The newest resource to be added to ChinaConnectU, the Sports Center, contains loads of information on China and sports, including the complete text of China Gold: China’s Quest for Global Power and Olympic Glory. Since we are concentrating on sports, we decided to give in to the “Linsanity” here at FaceToFace and write a little bit about Jeremy Lin and his impact on sports both here and in China.
Lin Shuhao 林书豪, better known to fans of the New York Knicks as Jeremy Lin, has taken the basketball world by storm. Just in case you have been offworld lately and missed it you can catch up on what the buzz is all about with these two articles from the New York Times: “The Evolution of a Point Guard” and “In China, an Instant Star and an Emerging Symbol.”
Lin has been at the center of the news, not only for his great moves on the court, but also for the fact that his very Asian-ness is so unusual in his chosen sport. As the current “tiger mother” joke has it, a little boy begged and begged his mother to be allowed to play basketball like Jeremy Lin instead of doing homework all the time. “Of course you can play basketball,” she says, “AFTER you graduate from Harvard.” The discussion of race, religion, and nationality has been at the forefront of coverage not only in the west, but throughout the Chinese blogging world as well, and this is summed up well in Adam Minter’s article from Bloomberg News and in the Economist’s blog Analects. From China News comes an article in Chinese here.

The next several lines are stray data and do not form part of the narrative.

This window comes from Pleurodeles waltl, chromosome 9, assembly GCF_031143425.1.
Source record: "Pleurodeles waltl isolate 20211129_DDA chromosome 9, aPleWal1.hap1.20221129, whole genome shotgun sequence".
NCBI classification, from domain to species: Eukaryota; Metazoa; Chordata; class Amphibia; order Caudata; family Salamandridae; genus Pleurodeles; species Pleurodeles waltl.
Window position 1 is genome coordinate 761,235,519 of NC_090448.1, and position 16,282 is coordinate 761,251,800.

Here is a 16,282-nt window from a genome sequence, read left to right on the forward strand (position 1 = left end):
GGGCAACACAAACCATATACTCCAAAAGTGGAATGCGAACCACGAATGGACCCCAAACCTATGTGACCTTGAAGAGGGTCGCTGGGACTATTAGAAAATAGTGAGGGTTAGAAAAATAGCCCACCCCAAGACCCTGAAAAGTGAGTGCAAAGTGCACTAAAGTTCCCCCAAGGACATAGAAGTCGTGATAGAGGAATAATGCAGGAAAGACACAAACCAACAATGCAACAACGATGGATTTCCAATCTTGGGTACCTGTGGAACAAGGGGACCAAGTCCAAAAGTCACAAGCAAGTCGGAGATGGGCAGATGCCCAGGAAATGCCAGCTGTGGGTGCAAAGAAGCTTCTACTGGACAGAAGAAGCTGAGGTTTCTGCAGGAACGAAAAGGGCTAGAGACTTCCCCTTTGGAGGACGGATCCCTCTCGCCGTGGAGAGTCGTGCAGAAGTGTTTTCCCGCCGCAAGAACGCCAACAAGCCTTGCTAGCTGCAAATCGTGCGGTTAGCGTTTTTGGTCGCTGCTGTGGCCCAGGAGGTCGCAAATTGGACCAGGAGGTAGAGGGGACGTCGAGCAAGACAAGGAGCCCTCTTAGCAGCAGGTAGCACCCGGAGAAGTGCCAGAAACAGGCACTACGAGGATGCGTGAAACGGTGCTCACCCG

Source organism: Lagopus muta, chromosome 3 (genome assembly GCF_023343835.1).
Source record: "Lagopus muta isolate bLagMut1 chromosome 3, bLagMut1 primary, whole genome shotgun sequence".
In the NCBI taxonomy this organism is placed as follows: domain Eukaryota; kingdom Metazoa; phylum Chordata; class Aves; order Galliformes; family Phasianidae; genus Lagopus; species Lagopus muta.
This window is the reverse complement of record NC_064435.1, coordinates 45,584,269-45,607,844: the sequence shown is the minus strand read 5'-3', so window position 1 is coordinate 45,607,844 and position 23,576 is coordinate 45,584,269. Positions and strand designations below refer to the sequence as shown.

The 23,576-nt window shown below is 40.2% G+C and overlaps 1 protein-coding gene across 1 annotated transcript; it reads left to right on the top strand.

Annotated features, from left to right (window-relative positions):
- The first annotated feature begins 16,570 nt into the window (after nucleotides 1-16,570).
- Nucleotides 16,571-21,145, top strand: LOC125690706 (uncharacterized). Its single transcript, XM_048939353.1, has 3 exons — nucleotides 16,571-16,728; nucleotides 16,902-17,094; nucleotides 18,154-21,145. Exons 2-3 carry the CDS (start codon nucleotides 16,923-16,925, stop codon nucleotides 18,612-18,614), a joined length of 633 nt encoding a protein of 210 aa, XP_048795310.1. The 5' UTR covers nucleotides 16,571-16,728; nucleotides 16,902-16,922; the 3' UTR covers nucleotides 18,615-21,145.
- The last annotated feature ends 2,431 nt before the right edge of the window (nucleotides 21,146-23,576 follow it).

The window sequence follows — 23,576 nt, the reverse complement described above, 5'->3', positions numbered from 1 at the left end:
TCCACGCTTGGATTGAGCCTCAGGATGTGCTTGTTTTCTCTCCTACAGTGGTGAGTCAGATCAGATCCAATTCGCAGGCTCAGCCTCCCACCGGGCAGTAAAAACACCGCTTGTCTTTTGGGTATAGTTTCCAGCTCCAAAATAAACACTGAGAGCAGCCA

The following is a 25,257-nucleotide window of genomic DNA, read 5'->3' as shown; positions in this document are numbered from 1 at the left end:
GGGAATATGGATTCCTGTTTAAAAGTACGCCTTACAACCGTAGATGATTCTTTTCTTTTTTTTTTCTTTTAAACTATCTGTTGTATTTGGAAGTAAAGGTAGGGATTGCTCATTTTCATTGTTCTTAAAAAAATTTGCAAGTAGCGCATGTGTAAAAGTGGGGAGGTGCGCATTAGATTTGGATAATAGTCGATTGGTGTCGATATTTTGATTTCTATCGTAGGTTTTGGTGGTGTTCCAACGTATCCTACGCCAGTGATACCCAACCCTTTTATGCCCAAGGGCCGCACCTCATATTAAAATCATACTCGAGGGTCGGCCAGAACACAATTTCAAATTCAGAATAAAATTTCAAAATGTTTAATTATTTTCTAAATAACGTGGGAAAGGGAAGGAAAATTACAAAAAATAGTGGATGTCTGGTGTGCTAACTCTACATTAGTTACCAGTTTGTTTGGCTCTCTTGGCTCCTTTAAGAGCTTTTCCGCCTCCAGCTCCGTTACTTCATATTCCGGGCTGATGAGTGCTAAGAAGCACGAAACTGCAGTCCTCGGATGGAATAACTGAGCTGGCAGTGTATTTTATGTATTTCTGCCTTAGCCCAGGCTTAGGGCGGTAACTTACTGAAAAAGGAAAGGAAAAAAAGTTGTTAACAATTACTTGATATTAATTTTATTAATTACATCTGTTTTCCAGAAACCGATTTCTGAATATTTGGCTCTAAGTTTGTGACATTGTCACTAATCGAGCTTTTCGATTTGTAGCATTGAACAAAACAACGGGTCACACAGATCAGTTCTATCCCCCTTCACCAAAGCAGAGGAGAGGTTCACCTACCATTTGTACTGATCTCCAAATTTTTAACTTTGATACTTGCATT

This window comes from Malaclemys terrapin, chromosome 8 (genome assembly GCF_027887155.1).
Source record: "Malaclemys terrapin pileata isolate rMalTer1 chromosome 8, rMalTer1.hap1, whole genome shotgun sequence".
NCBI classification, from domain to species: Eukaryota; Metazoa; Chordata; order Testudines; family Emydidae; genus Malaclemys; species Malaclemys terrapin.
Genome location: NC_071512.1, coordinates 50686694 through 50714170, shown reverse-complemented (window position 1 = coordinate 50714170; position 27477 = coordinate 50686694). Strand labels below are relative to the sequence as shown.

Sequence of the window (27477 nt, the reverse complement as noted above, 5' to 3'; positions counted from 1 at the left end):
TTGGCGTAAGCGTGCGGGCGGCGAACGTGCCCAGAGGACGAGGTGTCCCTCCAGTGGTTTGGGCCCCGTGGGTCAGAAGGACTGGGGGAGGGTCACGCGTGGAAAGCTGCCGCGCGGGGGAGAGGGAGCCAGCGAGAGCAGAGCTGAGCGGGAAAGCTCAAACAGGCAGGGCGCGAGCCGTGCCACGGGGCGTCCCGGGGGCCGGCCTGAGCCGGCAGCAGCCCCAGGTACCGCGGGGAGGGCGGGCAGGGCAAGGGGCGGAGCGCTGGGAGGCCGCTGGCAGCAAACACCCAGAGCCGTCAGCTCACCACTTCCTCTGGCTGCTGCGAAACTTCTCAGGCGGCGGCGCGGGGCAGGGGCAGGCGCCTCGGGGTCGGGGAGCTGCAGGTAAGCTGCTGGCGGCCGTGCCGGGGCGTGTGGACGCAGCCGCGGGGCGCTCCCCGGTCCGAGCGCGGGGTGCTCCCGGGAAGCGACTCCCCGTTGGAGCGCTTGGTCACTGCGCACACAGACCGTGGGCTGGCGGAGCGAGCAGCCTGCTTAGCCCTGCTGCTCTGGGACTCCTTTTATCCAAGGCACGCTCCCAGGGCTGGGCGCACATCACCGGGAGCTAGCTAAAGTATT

Here are a few Chinese puns:
林来疯 (Lin laifeng: pun on the phrase 人来疯 ren lai feng. It literally refers to somebody who shows of in front of others, but is used here as a translation of Linsanity.)
令输豪(Ling Shuhao: pun on Lin’s Chinese name Lin Shuhao. It translates roughly as “Zero losses Hero!”)
In one of the most Linsane things we have seen on the subject, we offer this tribute from Jimmy Fallon: